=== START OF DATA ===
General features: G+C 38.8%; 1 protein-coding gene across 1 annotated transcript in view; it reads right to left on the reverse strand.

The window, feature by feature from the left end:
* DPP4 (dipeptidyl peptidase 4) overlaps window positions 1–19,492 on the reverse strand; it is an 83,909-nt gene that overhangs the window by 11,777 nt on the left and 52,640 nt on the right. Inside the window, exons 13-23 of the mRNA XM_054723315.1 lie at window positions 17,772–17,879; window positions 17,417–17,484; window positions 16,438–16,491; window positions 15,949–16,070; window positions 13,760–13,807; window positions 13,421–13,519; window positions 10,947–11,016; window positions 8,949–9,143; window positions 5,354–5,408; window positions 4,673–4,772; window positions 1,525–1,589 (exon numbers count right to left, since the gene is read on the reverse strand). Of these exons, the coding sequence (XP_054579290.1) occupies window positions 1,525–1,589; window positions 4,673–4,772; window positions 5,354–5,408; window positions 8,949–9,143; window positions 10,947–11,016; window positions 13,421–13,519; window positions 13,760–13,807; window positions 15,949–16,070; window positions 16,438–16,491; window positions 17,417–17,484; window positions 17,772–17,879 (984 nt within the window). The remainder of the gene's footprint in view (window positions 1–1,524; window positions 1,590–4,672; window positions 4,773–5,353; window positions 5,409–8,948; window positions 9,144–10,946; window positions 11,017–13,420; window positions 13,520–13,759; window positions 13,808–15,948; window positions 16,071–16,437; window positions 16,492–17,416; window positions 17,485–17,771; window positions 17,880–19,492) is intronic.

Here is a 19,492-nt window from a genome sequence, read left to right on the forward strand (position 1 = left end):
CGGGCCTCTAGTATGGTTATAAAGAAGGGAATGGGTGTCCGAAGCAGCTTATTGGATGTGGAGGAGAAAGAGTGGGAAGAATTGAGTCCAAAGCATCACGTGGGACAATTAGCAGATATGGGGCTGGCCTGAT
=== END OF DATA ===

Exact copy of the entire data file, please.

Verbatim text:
General features: G+C 38.8%; 1 protein-coding gene across 1 annotated transcript in view; it reads right to left on the reverse strand.

The window, feature by feature from the left end:
* DPP4 (dipeptidyl peptidase 4) overlaps window positions 1–19,492 on the reverse strand; it is an 83,909-nt gene that overhangs the window by 11,777 nt on the left and 52,640 nt on the right. Inside the window, exons 13-23 of the mRNA XM_054723315.1 lie at window positions 17,772–17,879; window positions 17,417–17,484; window positions 16,438–16,491; window positions 15,949–16,070; window positions 13,760–13,807; window positions 13,421–13,519; window positions 10,947–11,016; window positions 8,949–9,143; window positions 5,354–5,408; window positions 4,673–4,772; window positions 1,525–1,589 (exon numbers count right to left, since the gene is read on the reverse strand). Of these exons, the coding sequence (XP_054579290.1) occupies window positions 1,525–1,589; window positions 4,673–4,772; window positions 5,354–5,408; window positions 8,949–9,143; window positions 10,947–11,016; window positions 13,421–13,519; window positions 13,760–13,807; window positions 15,949–16,070; window positions 16,438–16,491; window positions 17,417–17,484; window positions 17,772–17,879 (984 nt within the window). The remainder of the gene's footprint in view (window positions 1–1,524; window positions 1,590–4,672; window positions 4,773–5,353; window positions 5,409–8,948; window positions 9,144–10,946; window positions 11,017–13,420; window positions 13,520–13,759; window positions 13,808–15,948; window positions 16,071–16,437; window positions 16,492–17,416; window positions 17,485–17,771; window positions 17,880–19,492) is intronic.

Here is a 19,492-nt window from a genome sequence, read left to right on the forward strand (position 1 = left end):
CGGGCCTCTAGTATGGTTATAAAGAAGGGAATGGGTGTCCGAAGCAGCTTATTGGATGTGGAGGAGAAAGAGTGGGAAGAATTGAGTCCAAAGCATCACGTGGGACAATTAGCAGATATGGGGCTGGCCTGAT